ment of the late war, viz., on the ist January, 1803, in the seas and on the continents
of America, Africa, and Asia : with the exception of the Cape of Good Hope and
the settlements of Demerara, Essequibo, and Berbioe, of which possessions the
High Contracting Parties reserve to themselves the right to dispose by a Supple-
mentary Convention, hereafter to be negotiated, according to their mutual in-
terests. B. C, V, 228.

Additional Article I. In consideration and in satisfaction of the above engage-
ments, as taken by His Britannic Majesty, the Prince Sovereign of the Netherlands
agrees to cede in full sovereignty to His Britannic Majesty the Cape of Good Hope
and the settlements of Demerara, Essequibo, and Berbice, upon the condition,
nevertheless, that the subjects of the said Sovereign Prince, being proprietors in the
said Colonies or settlements, shall be at liberty (under such regulations as may
hereafter be agreed upon in a Supplementary Convention) to carry on trade be-
tween the said settlements and the territories in Europe of the said Sovereign
Prince. Same, p. 231.

1839. R. H. Schomburgk.

By an Additional Article to a Convention, signed at London, the 13th August,
1 8 14, Demerara, Essequibo, and Berbice were finally ceded to Great Britain. The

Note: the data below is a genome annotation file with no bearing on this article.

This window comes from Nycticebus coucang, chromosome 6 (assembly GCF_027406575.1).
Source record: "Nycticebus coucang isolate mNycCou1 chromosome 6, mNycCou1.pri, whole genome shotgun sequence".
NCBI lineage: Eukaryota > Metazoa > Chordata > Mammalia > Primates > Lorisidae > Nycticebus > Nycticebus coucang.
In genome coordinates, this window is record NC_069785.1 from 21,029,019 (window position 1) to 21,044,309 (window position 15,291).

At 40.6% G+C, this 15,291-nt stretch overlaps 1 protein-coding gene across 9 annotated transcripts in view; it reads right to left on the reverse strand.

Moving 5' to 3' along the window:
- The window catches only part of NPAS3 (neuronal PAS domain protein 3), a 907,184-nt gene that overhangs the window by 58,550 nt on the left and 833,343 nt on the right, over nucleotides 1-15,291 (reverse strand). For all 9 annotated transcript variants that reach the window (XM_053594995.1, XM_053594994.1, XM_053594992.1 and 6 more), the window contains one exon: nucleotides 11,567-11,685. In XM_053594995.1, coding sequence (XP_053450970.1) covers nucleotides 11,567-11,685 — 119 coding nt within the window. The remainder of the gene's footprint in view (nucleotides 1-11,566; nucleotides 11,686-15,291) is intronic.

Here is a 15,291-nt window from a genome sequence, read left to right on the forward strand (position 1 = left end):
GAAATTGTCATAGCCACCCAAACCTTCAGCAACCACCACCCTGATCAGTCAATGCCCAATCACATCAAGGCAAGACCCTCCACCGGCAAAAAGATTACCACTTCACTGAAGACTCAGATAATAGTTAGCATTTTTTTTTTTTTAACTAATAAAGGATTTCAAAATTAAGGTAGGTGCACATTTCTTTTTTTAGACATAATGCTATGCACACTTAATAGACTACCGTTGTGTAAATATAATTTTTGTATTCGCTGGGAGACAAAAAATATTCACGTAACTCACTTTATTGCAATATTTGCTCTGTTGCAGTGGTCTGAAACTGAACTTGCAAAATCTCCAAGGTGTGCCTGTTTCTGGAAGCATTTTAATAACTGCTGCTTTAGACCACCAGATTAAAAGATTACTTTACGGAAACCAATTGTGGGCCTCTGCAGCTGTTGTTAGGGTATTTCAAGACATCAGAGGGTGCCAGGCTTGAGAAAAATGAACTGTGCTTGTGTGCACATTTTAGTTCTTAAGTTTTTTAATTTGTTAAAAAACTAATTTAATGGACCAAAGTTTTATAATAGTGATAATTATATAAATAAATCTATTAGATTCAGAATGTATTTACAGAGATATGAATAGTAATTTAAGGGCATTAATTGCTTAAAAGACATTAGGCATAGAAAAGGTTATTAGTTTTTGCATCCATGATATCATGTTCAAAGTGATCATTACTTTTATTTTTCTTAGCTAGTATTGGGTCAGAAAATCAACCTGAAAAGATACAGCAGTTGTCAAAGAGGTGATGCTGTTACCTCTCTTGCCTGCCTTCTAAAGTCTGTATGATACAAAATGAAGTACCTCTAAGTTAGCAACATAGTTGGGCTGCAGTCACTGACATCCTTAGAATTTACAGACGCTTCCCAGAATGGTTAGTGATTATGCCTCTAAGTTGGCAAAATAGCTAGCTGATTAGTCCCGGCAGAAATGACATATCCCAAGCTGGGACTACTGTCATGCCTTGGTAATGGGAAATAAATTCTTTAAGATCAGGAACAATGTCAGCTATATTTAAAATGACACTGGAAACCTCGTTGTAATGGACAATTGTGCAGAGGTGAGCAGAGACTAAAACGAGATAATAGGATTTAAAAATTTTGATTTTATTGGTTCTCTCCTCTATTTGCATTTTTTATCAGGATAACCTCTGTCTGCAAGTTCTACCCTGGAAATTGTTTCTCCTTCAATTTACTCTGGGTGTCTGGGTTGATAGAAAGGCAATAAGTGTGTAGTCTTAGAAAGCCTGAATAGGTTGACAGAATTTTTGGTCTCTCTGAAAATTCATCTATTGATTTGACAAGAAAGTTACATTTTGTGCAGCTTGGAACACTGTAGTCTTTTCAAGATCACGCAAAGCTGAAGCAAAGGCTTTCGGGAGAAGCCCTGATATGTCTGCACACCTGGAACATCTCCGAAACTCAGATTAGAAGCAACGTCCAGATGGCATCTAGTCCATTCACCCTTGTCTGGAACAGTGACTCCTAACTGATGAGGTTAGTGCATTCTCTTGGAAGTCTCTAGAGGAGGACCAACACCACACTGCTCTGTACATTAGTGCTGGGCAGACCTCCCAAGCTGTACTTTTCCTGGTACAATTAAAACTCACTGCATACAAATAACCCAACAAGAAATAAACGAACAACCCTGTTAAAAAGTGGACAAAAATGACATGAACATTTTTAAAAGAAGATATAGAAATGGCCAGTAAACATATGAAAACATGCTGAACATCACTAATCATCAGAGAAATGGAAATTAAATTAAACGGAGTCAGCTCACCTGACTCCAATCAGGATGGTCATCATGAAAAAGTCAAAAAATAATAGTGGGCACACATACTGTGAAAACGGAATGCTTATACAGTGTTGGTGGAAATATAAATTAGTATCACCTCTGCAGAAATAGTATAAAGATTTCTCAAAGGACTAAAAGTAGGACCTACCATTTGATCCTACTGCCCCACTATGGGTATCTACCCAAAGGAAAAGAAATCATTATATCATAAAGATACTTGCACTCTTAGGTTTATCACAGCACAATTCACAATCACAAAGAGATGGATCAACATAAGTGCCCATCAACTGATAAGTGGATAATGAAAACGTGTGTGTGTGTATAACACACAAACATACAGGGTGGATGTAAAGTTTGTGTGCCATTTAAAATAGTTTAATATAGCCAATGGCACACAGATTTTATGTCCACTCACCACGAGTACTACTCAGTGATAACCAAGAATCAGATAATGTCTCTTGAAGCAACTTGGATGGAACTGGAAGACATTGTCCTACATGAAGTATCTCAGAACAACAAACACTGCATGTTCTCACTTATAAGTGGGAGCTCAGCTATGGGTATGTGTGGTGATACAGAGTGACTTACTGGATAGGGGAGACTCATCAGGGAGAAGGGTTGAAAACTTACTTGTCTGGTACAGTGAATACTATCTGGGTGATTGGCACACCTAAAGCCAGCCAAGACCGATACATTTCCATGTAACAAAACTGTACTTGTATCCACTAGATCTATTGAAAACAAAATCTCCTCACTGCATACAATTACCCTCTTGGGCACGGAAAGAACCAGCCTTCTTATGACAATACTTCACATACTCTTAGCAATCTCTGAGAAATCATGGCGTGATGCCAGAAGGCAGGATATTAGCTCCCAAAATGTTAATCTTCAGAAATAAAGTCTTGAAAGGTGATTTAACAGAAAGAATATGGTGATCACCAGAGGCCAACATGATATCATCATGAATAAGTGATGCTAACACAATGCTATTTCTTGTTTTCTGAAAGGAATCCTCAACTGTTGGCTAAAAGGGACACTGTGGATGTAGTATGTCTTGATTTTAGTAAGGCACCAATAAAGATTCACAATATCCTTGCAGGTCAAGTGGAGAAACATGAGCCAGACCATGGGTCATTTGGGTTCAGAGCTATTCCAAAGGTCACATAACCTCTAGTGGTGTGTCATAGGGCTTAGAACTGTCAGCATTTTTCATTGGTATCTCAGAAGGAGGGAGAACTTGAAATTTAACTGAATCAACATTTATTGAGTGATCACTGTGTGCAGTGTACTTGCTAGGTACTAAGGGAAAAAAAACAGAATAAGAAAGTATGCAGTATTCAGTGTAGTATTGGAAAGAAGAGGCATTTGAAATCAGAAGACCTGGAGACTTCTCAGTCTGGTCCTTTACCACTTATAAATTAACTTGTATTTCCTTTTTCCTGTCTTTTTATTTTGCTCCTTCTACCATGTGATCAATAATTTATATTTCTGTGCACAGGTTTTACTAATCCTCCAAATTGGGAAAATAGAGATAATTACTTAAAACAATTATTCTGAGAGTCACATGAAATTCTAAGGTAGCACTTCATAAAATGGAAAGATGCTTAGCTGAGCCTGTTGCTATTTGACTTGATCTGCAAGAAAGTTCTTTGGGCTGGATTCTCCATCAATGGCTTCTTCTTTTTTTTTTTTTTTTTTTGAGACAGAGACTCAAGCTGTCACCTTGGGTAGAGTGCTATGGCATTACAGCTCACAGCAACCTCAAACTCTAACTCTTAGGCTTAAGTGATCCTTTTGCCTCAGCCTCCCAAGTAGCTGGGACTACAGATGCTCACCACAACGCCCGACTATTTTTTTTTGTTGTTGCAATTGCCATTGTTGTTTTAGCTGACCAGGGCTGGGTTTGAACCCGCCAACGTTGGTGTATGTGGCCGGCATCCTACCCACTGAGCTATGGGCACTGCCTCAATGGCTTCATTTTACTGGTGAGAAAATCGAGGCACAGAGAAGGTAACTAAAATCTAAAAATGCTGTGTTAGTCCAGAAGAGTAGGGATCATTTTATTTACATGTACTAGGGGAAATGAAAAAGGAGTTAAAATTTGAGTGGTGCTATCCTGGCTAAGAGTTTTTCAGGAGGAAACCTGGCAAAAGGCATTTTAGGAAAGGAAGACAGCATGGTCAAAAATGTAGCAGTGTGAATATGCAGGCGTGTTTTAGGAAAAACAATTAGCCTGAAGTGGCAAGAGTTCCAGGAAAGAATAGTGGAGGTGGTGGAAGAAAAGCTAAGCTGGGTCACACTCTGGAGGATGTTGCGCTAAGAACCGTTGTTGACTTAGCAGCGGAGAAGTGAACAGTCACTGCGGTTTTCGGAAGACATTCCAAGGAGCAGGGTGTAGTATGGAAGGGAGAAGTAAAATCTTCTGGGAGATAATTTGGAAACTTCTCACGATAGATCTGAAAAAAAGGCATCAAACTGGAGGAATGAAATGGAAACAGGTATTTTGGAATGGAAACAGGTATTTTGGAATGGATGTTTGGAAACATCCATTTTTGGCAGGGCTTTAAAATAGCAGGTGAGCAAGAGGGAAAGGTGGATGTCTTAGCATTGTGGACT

British Empire acquired, therefore, Guiana, with the same claims to the termini
of its boundaries as held by the Dutcli. B. C, VII, j.


1850. Venezuelan Case.

In the year 1850 Venezuela and Great Britain ag-reed that, pending the
settlement of the boundary question, neither would occupy or encroach upon
the territory then in dispute. V. C, 226.

. British Counter Case.

The existence of the Arrangement made in 1850 is admitted, but no
definition or agreement as to the limits of the disputed territory was ever
arrived at, and at no time did Great Britain agree to abstain from the develop-
ment of the country east of the Schomburgk line, which she has throughout
maintained was her disputed property. B. C.-C, IJ4.

1850. British Charge d'Affaires in Caracas.

Letters which I have received from Mr. Vice-Consul Mathison, stating that
orders had been communicated to the authorities at Bolivar by the Supreme
Government to place the Province of Guayana in a state of defence, and . . .
that the Governor has spoken of raising: a fort at Barinta. a point to wliich
the i-ig:ht of possession is in dispute between Great Britain and Venezuela.

I have requested Mr. Mathison ... to ascertain correctly and report to
me from time to time whether . . . any occupation be effected of territory
claimed by Great Britain, and especially whether any forts or buildings be erected